Traditionally, college has been seen as an experience that involved full-time educational pursuit by students who had graduated from high school and continued to college. The traditional measure of education outcome tracked the percentage of students who graduated within 4 or 6 years of entry. This measure of degree completion timeliness is based only on each institution’s cohort of first-time, full-time freshmen and the percentage that have graduated 6 years later.
Nationally, the Consortium for Student Retention Data Exchange (CSRDE) reports that only 58 percent of all students eventually earn a college degree. Metropolitan universities enroll larger numbers of first-generation, adult, part-time, and adult students. As a result, metropolitan institutions typically show lower proportions of students completing their degree based on this “timeliness” measure.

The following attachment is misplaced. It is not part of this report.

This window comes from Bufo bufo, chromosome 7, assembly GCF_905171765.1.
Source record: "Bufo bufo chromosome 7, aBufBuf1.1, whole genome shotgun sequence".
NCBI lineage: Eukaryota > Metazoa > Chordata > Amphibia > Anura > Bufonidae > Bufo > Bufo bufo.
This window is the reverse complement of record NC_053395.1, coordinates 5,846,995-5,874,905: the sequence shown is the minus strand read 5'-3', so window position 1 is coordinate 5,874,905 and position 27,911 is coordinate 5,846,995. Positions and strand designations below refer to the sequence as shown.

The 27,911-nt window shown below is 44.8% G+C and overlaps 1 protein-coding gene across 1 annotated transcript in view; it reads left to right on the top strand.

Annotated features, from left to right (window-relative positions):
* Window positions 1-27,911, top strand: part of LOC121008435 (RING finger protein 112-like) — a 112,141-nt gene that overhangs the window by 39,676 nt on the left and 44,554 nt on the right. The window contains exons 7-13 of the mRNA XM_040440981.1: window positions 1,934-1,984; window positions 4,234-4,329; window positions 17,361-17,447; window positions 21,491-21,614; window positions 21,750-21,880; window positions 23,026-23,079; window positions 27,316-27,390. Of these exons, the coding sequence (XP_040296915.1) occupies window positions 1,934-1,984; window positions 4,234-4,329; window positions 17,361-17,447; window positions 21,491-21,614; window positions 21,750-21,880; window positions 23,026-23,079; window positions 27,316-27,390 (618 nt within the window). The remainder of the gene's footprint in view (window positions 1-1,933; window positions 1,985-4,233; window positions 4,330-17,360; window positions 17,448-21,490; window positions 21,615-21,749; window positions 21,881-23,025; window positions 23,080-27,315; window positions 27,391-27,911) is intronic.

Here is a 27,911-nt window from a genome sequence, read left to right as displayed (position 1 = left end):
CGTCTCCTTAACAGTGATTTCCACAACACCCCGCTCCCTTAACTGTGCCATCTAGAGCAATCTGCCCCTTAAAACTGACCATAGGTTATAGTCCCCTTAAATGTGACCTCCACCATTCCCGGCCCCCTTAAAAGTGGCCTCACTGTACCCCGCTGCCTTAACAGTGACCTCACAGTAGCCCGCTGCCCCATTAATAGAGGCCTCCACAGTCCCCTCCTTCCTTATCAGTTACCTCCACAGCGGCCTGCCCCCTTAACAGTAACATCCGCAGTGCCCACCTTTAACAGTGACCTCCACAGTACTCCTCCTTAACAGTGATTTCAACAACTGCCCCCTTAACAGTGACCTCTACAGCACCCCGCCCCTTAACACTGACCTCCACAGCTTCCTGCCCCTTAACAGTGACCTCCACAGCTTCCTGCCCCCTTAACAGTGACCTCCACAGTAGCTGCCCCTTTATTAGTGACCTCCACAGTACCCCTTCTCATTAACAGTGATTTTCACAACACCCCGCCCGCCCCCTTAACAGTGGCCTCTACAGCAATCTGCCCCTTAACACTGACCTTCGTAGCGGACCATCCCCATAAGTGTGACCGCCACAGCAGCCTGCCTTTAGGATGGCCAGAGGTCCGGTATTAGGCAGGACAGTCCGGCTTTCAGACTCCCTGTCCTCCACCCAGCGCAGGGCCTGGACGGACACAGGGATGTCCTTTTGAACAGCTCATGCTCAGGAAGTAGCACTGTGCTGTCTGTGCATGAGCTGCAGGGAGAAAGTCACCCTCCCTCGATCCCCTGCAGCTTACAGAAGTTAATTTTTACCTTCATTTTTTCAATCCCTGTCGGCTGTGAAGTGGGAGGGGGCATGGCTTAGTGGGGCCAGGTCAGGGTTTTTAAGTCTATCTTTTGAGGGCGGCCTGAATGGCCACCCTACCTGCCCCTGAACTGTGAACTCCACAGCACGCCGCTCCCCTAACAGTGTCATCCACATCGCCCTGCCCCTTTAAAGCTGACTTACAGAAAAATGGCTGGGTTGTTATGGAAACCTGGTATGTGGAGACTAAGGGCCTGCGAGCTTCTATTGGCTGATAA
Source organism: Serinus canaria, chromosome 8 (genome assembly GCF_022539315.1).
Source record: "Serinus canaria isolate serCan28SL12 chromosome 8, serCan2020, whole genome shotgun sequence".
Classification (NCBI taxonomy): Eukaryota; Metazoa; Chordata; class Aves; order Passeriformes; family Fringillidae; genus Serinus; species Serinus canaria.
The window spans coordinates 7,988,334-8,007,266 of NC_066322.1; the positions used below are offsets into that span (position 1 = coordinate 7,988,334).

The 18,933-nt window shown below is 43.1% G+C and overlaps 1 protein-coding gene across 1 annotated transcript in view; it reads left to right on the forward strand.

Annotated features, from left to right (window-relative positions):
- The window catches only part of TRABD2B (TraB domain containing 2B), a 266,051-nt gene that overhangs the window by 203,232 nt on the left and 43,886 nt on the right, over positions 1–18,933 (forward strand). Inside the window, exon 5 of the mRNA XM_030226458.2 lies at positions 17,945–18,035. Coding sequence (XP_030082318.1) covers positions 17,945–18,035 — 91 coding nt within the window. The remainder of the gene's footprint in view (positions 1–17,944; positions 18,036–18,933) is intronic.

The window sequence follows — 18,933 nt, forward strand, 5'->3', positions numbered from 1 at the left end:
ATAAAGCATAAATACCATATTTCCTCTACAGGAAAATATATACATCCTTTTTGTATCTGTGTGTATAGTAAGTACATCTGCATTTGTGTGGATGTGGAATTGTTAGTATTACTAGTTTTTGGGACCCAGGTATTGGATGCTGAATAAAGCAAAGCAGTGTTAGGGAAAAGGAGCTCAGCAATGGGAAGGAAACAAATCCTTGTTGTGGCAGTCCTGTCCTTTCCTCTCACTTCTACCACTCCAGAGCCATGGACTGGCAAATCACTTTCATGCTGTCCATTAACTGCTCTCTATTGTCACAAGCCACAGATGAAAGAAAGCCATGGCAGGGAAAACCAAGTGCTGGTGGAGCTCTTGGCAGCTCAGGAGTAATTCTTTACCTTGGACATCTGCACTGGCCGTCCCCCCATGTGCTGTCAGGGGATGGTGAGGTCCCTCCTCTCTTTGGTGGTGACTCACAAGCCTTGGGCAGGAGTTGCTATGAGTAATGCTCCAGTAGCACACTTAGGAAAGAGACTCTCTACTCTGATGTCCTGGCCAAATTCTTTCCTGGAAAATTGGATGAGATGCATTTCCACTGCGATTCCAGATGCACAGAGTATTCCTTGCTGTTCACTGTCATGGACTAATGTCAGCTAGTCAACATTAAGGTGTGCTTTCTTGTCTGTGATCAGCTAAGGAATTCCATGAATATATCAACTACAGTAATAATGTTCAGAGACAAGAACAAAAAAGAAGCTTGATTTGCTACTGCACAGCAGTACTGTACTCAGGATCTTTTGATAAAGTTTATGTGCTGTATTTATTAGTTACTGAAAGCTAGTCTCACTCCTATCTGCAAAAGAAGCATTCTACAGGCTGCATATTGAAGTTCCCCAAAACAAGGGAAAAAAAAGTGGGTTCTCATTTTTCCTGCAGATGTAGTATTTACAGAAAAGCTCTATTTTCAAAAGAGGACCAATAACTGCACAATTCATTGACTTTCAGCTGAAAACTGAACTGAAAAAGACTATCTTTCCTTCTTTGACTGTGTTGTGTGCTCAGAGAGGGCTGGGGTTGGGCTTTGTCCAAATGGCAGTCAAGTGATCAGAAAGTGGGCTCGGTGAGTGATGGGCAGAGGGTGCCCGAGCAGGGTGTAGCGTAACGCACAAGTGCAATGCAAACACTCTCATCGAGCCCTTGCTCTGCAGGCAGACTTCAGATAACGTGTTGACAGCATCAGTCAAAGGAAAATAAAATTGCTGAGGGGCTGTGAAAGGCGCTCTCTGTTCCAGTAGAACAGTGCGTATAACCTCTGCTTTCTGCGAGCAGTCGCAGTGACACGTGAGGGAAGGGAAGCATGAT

As can be seen, UNO increased the proportion of its freshmen cohort graduating within six years from 37.2 percent in 2004 to 44.7 percent in 2009. In 2010 the rate was 44.8 percent, and in 2011 the rate declined to 43.0 percent. For the 8 year period included in the trend and bar charts, this represents a 15.6 percent improvement in this measure of graduation.
|University of Nebraska at Omaha||37%||38%||40%||41%||43%||45%||45%|
|CUMU Average (10 Institutions)||38%||38%||39%||40%||39%||40%|
|3-Campus NU Average||51%||52%||51%||54%||55%||56%|
Definitions: Percent of Entering Student Cohort Graduating 6 Years Later: Percentage of full-time, first-time, degree/certificate-seeking undergraduate students graduating within 150 percent of normal time (4 years).
Sources: All data downloaded from the Integrated Postsecondary Education Data System (IPEDS).